Mal King began experiencing health issues at the same time as the company became no longer profitable, which resulting in sales of redundant equipment and eventually the sale of the company to “All-Type”, a company which could continue using hot-metal type for its rubber stamp business. (circa 1984-5)
The main staff was integrated into All-Type who moved the monotype equipment back into the city.
I worked for the new owner for a few months, including various duties in their Elizabeth St shop. Not a rewarding experience for me, which led to my shopping around for a business that would enable me to move on to a new working phase. (Refer to “Marine Accessories – manufacturing and wholesaling”)
I lost track of the other staff and have no idea how long they stayed with that new company. Actual dates of these latter events also escape me.
I’d love to know who wrote this. My grandfather was Norman King so I guess we are related?
Sorry Debbie for late response.
I was away over the weekend.
My wife Barbara, is the daughter of Malcolm King who I worked for a few years. Norman was the eldest of the brothers and sisters in that generation of the Dudley E King family.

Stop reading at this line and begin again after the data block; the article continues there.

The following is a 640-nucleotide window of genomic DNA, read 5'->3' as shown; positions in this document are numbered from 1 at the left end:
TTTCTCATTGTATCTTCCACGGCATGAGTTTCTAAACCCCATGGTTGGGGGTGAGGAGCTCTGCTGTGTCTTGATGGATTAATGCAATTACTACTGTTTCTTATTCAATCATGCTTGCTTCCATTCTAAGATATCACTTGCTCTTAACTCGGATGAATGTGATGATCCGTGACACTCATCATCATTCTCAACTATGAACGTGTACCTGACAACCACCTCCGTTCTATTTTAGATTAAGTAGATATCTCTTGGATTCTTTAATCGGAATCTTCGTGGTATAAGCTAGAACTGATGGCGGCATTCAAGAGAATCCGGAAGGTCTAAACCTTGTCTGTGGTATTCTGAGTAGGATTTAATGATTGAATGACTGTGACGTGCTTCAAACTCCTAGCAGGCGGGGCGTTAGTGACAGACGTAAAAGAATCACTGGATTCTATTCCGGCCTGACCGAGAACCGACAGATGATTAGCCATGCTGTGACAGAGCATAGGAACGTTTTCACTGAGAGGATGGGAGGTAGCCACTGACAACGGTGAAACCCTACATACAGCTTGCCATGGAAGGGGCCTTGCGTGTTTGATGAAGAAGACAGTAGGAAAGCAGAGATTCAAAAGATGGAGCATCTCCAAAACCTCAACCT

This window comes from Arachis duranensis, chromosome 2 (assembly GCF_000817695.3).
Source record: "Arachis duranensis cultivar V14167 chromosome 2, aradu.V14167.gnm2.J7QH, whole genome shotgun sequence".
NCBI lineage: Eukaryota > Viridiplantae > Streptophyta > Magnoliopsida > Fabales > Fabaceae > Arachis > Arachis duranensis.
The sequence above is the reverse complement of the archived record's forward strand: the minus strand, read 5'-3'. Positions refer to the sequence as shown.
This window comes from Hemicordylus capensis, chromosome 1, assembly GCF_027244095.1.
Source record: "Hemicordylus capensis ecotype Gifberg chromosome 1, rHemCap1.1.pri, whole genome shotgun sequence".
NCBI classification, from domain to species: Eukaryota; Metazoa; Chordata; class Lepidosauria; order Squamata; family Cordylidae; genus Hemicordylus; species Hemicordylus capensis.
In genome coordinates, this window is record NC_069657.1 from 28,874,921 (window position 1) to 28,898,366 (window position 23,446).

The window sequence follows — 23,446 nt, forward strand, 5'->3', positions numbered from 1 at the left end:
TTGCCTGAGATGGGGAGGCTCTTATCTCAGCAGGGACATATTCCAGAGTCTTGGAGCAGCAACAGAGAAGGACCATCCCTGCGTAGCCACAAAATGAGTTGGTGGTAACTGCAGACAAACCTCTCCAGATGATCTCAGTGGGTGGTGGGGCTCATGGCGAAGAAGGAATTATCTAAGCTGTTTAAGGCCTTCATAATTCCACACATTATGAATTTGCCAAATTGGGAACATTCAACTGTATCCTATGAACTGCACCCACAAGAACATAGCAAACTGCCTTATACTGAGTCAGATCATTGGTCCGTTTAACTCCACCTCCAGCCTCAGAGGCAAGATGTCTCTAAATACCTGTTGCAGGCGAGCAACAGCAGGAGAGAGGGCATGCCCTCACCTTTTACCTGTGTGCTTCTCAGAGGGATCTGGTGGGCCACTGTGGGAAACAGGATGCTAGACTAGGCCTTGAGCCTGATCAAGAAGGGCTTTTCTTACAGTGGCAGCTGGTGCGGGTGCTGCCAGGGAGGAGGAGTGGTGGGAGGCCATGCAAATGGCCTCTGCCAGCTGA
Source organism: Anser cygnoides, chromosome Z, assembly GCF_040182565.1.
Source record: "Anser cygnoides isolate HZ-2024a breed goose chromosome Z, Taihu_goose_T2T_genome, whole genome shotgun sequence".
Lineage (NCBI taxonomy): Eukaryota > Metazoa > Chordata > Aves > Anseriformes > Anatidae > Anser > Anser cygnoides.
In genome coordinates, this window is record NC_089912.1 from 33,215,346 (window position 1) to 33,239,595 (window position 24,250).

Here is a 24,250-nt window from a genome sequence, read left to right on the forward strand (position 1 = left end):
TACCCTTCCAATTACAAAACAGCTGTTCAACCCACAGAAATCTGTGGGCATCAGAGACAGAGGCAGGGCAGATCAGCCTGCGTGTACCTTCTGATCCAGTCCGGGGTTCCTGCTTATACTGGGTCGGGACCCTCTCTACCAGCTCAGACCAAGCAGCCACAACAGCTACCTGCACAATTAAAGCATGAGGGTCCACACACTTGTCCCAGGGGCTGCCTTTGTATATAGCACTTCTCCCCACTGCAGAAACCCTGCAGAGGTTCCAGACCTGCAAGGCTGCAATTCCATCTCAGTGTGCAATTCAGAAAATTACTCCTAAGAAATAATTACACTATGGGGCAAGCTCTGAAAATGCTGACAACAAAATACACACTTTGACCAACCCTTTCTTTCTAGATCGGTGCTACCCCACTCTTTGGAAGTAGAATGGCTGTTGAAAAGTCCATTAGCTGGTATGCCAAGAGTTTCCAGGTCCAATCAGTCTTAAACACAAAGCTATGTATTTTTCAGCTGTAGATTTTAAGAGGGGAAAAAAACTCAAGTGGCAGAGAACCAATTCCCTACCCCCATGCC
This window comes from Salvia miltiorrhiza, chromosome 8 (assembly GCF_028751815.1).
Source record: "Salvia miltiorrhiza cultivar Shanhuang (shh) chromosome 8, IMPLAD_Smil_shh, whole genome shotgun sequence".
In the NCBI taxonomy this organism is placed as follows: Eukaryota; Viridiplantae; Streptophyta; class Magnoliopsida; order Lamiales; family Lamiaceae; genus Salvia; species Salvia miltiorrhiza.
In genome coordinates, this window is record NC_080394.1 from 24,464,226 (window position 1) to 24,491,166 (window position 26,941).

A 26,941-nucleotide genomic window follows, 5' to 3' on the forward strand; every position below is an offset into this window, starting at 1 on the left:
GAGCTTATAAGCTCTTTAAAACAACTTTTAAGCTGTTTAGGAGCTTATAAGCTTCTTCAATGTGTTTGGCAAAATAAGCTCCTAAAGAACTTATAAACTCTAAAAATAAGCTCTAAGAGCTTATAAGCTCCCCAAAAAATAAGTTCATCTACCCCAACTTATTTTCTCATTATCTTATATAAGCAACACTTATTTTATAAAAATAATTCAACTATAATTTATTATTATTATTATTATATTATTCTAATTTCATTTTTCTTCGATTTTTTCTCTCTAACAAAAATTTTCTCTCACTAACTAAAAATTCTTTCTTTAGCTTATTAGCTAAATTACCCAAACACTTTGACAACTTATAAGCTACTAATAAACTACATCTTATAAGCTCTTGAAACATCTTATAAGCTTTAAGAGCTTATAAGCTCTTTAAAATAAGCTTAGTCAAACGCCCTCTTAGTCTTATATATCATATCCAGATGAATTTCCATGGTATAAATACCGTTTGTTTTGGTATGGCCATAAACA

Mal was the youngest.
Barbara is thinking that you would be the daughter of Dawn and Tom?. She and her sister Patricia are keen family tree enthusiasts.
So yes, your Mum and my wife Barbara would be cousins.
If you would like to contact Barbara our phone number is 9833 4210.
Best wishes, Ken McMurtrie.
Did my apprenticeship at Dudley E. King Lino, knew Mal, my brother Kevin worked at the Mono section as a keyboard operator.
Hi Gary, Got to know Kevin really well, a first class monotype operator and production manager. Also excellent social relationship with barbecues, and golf at Tullamarine, mornings and Friday arvo’s. Please give him my best regards.
Hi My name is Ray Whitford, My first job on leaving school was at The Modern Printing Co, in Leicester St Carlton. I was the office assistant to the letterpress manager. I often had to walk over to Dudley King to pick up type for the comp room. I also knew Norm King as we both attended the Box Hall Baptist Church.
Hello Ray, thanks for your comment.
Coincidentally, Owen King is currently publishing a book based on Dudley E King, his life and business achievements.
I worked for many year with a fellow called Peter Knoblock who told me he did his apprenticeship at Dudley King. Everything I learnt about typography came from ‘Knobby’ so I guess I should acknowledge the impact of this institution.
Just reading some old history. Trying to guess the author of this piece. Bill Tarry?
Worked from 1970-75.
Saw Gary Robinett’s post. I remember him. I remember he told me once he would never work for less than $80 a week. I sure hope he continued with that wish.
Hi Chris, can you detail the “old history” for us?